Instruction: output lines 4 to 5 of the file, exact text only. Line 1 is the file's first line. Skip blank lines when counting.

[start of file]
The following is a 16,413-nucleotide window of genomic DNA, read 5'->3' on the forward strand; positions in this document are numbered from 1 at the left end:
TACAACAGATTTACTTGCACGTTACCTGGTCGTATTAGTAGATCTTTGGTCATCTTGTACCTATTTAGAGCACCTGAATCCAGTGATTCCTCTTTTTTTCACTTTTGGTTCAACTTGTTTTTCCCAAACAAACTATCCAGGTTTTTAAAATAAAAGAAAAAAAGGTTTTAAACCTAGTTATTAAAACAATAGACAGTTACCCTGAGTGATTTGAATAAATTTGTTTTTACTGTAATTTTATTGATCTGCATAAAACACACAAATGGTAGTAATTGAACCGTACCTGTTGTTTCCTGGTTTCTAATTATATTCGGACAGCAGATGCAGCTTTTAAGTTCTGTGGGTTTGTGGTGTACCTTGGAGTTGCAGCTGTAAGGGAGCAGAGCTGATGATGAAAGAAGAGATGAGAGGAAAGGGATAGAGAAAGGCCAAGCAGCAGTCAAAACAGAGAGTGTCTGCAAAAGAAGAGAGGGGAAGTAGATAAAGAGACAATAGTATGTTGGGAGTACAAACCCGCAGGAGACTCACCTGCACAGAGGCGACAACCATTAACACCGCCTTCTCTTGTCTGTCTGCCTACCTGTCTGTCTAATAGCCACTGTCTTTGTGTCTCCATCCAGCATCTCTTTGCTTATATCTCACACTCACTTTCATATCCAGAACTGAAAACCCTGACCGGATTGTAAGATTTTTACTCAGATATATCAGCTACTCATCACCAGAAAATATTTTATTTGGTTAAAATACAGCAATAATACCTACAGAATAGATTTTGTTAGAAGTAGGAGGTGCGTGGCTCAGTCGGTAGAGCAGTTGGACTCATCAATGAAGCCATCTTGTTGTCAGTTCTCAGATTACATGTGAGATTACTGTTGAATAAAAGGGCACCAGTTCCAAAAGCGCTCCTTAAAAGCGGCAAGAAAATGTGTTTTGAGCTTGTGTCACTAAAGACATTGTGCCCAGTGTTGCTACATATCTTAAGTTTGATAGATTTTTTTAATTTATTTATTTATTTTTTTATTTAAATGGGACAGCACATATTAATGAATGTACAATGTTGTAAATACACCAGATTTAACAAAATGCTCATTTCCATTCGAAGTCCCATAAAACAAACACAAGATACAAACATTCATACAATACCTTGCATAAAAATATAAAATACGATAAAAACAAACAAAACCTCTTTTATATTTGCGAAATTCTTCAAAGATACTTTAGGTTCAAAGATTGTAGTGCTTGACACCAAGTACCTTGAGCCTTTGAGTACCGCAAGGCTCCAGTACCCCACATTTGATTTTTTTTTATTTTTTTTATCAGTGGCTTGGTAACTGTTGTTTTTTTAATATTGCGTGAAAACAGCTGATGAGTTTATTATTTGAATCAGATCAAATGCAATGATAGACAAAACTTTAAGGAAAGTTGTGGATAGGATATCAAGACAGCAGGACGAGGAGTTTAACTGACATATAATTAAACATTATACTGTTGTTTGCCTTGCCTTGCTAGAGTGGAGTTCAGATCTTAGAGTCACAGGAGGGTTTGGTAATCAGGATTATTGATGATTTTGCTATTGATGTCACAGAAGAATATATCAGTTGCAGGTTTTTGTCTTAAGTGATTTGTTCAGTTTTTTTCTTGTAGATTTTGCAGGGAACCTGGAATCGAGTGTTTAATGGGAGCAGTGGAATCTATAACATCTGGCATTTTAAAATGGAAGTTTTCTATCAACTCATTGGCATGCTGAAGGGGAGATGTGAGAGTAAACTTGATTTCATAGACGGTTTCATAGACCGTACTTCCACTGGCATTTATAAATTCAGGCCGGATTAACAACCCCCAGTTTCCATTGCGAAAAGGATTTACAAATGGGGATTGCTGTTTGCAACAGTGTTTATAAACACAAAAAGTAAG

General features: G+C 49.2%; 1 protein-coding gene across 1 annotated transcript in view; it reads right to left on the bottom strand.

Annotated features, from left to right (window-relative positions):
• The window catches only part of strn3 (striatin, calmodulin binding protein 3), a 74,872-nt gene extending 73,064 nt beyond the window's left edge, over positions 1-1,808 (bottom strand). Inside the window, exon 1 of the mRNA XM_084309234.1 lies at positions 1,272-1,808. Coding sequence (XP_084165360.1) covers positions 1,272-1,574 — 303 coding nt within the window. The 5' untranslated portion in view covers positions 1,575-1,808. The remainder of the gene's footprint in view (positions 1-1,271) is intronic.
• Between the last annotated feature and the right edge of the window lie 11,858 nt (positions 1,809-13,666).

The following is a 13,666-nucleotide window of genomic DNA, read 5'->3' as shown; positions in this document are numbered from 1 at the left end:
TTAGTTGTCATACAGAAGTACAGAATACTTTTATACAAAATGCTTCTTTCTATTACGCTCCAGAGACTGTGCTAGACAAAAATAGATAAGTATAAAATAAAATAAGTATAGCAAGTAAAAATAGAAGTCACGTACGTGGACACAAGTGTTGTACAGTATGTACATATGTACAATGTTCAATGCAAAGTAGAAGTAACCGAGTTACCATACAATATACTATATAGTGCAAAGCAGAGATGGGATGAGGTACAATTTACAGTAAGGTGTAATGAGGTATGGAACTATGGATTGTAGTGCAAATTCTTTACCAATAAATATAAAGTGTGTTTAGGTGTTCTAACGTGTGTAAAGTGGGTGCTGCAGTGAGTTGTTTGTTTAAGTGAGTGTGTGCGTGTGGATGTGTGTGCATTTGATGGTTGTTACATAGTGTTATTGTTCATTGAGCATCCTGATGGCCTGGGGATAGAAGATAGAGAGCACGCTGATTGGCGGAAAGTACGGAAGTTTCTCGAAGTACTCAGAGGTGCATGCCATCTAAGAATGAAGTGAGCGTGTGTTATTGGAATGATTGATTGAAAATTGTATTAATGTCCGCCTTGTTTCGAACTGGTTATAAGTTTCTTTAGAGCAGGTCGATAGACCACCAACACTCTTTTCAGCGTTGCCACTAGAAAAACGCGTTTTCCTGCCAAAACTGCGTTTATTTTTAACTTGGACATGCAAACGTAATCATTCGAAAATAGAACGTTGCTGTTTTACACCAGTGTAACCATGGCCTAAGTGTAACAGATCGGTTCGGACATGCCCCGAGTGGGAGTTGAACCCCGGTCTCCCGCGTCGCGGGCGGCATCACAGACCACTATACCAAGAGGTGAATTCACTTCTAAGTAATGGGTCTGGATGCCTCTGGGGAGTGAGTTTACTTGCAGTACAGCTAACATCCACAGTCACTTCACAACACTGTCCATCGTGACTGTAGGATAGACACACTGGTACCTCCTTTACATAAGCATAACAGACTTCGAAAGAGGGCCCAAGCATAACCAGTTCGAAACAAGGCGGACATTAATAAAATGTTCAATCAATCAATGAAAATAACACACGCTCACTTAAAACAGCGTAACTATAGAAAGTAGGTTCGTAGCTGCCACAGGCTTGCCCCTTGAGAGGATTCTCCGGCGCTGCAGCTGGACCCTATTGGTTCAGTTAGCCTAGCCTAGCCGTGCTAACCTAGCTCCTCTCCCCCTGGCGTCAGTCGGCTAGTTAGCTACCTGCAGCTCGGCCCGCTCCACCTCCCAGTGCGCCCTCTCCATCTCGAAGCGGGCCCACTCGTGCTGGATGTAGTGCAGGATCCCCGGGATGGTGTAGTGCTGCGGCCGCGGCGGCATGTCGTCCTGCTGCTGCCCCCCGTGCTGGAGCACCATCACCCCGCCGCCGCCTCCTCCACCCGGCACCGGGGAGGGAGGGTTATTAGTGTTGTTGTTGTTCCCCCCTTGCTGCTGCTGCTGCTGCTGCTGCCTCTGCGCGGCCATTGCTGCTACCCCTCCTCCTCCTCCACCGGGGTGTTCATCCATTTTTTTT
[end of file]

Annotated features, from left to right (window-relative positions):
• The window catches only part of strn3 (striatin, calmodulin binding protein 3), a 74,872-nt gene extending 73,064 nt beyond the window's left edge, over positions 1-1,808 (bottom strand). Inside the window, exon 1 of the mRNA XM_084309234.1 lies at positions 1,272-1,808. Coding sequence (XP_084165360.1) covers positions 1,272-1,574 — 303 coding nt within the window. The 5' untranslated portion in view covers positions 1,575-1,808. The remainder of the gene's footprint in view (positions 1-1,271) is intronic.